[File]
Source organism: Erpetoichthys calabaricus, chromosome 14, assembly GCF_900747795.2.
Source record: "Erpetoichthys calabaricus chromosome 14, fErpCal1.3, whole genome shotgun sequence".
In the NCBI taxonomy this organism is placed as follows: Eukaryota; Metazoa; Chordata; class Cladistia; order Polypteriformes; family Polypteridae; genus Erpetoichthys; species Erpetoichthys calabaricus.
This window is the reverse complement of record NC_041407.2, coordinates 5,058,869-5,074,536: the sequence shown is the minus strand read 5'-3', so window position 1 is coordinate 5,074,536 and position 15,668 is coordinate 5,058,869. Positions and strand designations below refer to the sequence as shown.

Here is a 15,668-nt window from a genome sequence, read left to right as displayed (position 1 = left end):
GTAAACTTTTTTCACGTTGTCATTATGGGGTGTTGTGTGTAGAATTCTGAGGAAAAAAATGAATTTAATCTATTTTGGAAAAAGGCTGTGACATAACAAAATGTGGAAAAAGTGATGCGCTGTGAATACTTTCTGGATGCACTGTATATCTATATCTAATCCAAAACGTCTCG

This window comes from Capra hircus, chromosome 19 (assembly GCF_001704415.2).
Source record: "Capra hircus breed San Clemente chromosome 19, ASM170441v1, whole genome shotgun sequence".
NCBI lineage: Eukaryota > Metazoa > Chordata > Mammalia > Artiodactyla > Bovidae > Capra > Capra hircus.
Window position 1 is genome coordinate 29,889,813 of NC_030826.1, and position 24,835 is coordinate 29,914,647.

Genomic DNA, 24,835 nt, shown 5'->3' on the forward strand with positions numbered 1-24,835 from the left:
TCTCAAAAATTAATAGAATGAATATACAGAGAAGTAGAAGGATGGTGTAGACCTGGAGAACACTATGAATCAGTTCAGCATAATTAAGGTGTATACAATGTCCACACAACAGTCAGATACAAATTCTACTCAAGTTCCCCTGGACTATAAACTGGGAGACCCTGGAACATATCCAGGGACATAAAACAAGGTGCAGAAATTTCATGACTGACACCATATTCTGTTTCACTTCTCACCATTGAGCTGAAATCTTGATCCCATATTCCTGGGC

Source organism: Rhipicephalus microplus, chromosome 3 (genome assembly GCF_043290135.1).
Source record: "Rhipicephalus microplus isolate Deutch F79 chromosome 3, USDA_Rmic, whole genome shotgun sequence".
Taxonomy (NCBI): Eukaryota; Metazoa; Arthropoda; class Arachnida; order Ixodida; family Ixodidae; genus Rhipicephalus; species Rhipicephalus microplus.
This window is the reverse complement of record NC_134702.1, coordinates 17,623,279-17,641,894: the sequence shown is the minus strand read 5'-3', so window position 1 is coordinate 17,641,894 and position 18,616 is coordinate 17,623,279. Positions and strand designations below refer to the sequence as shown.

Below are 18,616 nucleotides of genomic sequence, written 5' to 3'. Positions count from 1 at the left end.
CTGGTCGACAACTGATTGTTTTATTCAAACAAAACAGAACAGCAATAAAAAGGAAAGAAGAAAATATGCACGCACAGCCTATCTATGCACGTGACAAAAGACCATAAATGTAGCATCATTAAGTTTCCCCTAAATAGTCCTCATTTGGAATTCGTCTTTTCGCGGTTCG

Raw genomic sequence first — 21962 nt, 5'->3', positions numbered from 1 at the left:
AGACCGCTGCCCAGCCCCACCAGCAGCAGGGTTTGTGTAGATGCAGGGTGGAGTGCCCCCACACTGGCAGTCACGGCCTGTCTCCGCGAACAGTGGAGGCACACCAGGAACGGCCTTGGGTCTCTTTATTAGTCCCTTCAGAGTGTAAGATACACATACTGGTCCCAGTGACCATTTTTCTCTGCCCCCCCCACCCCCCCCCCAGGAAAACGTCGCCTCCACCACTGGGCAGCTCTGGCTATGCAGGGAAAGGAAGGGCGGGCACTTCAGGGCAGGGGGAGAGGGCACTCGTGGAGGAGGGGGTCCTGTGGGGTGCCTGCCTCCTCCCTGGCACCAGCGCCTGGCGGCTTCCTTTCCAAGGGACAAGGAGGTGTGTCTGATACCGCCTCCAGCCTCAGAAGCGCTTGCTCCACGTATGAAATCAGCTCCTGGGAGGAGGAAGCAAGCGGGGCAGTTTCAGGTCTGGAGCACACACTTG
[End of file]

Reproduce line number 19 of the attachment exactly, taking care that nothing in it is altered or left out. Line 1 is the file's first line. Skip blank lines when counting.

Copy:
Raw genomic sequence first — 21962 nt, 5'->3', positions numbered from 1 at the left: